by Ander Izagirre.
The hundredth edition of the French bike race is taking place these days. The first Basque who took part in it was Vicente Blanco, a cripple who pedaled from Bilbao to Paris to join the first stage.
In 1910 the Tour organizers announced that it would go through the Pyrenees for the first time, through steep, dirt trails used only by sheep herders, in a region where even bears are spotted. A quarter of the inscribed riders erased their names. Meanwhile, in Bilbao, Vicente Blanco insisted on participating.
Blanco had two stumps for feet. When he was 20 years old and working in the steel factory “La Baskonia”, an incandescent steel bar pierced his left foot. A few months later he returned to work at the “Euskalduna” shipyards and gear teeth of a machine crushed his right foot. He could not walk well at all but he could fly on a bike.
Blanco won the most prestigious races of the era (Pamplona-Irún-Pamplona, Tour of Catalonia, Irún-Vitoria-Bilbao-Irún), including becoming champion of Spain in 1908 and 1909, with the wool t-shirt of the Bilbao Athletic Federation. At age 26 he decided to ride from Bilbao to Paris to take on the Tour de France.
“Why not? “, he explained years later. “That´s how I went everywhere, on a bike, the same way to Barcelona or to Valencia. And to Paris all the better, because the French roads were better taken care of”. A year earlier, a group of fans of the San Sebastian Cycling Club had come to the stage finishing in Bayonne and had offered a prize of 25 pesetas to the first non-professional cyclist that crossed the finish. Those Basque supporters from San Sebastian had dinner in Bayonne with the organizers and they encouraged them to allow a Basque rider to participate in the Tour. Manuel Aranaz, Vicente Blanco´s sports mentor, let the idea brew and convinced the Cripple.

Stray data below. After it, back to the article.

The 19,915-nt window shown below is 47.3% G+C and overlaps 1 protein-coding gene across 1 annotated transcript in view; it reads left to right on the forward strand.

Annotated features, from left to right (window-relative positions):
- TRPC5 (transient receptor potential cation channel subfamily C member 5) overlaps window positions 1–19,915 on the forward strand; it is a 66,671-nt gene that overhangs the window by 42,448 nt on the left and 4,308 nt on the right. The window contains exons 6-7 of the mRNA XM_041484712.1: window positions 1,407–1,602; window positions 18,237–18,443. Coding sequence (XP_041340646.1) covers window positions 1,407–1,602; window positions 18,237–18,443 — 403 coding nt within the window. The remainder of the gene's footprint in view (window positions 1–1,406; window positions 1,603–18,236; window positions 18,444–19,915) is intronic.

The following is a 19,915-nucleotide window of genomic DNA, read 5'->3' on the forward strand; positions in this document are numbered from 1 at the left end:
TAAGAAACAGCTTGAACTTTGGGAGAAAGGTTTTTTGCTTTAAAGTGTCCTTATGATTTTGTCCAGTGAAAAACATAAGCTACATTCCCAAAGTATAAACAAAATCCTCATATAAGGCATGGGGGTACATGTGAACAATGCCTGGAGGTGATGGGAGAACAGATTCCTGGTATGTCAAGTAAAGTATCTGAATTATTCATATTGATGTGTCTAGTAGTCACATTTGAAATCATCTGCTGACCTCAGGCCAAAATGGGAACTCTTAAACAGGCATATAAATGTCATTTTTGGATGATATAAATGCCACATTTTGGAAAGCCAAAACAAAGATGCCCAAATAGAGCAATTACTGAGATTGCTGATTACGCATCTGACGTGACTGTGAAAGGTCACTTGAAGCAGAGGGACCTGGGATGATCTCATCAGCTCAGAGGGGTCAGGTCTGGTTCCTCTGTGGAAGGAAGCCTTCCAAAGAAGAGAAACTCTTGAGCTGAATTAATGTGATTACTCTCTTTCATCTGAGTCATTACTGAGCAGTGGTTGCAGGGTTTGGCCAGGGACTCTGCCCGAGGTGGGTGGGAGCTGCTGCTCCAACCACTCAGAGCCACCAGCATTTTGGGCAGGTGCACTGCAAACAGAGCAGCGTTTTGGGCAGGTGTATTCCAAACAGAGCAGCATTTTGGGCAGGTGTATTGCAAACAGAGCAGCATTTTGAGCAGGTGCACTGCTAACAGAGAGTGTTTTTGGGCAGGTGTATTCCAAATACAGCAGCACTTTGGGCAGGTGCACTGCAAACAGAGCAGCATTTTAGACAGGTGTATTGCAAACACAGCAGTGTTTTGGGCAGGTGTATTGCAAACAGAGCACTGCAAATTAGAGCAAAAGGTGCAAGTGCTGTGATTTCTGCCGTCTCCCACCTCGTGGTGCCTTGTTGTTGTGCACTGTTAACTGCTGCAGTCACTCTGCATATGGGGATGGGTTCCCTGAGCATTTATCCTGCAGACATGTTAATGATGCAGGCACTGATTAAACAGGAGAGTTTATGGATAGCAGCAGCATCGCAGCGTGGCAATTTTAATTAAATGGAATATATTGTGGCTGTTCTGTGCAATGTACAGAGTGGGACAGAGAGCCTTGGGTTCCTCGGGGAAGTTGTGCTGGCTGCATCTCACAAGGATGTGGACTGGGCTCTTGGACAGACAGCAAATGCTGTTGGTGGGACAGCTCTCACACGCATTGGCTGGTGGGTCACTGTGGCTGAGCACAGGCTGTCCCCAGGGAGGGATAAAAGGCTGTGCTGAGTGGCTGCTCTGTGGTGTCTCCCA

The Cripple pedaled from Bilbao with a sack of stale breads and arrived to the French capital on July 2, 1910, exhausted, hungry and disoriented. The Tour began the next day. He had the address of a Spanish mechanic who worked at the “Alcyon” bicycle factory, who gave him a new bicycle and accompanied him to the headquarters of L’Auto, where he picked up his number, 155. He then had dinner to regain whatever strength he could, just spent across the thousand kilometers of travel by bike. He slept poorly and got up very weak. At the start he saw at close range the champions of the time: Lapize, Faber, Cruppelandt. Blanco had declared in Bilbao that those big names would not frighten him: “They push pedals just like I do.” But, it also seemed that they could push pedals faster: the race started, the favorites fired out of the starting line and Blanco did not see them again. Not even on the following day. The cyclist from Bilbao did not last even a day on the race.
Although he did not appear on the classification of that stage, he said that he had reached the finish at Roubaix. Outside the time limit, of course. He attributed the failure to break-downs and falls, but, above all, to a key circumstance: “I could not do anything against those well-fed beasts.”
Hunger was an obsession for these pioneer cyclists. So when Blanco returned completely worn out from the Tour, the managers of the Biscayan Athletic Federation and Athletics Club of Bilbao knew what the best tribute for their cycling hero would be: a banquet. The reporter, Julián del Valle, describes a meal that was organized in the Biscayan town of Balmaseda: opening the pallet with a Biscayan paella – Vicente served “two huge plates with abundant chunks”-, followed with hake in the classic green sauce – “He wolfed down four pieces and mopped the sauce clean.” – as well as two half-kilo steaks with peppers. On to the desserts, when they brought out fruit he rejected it saying: “Fruit is for monkeys”. Satisfied, he rolled a cigarette before his coffee. Suddenly, the waiters appeared with overflowing earthenware dishes and Blanco’s gesture froze. He patted his bloated stomach and stammered somewhat sobbing: “Man, there is no right… you should have warned that rice pudding was coming!”
| Ander Izagirre is a journalist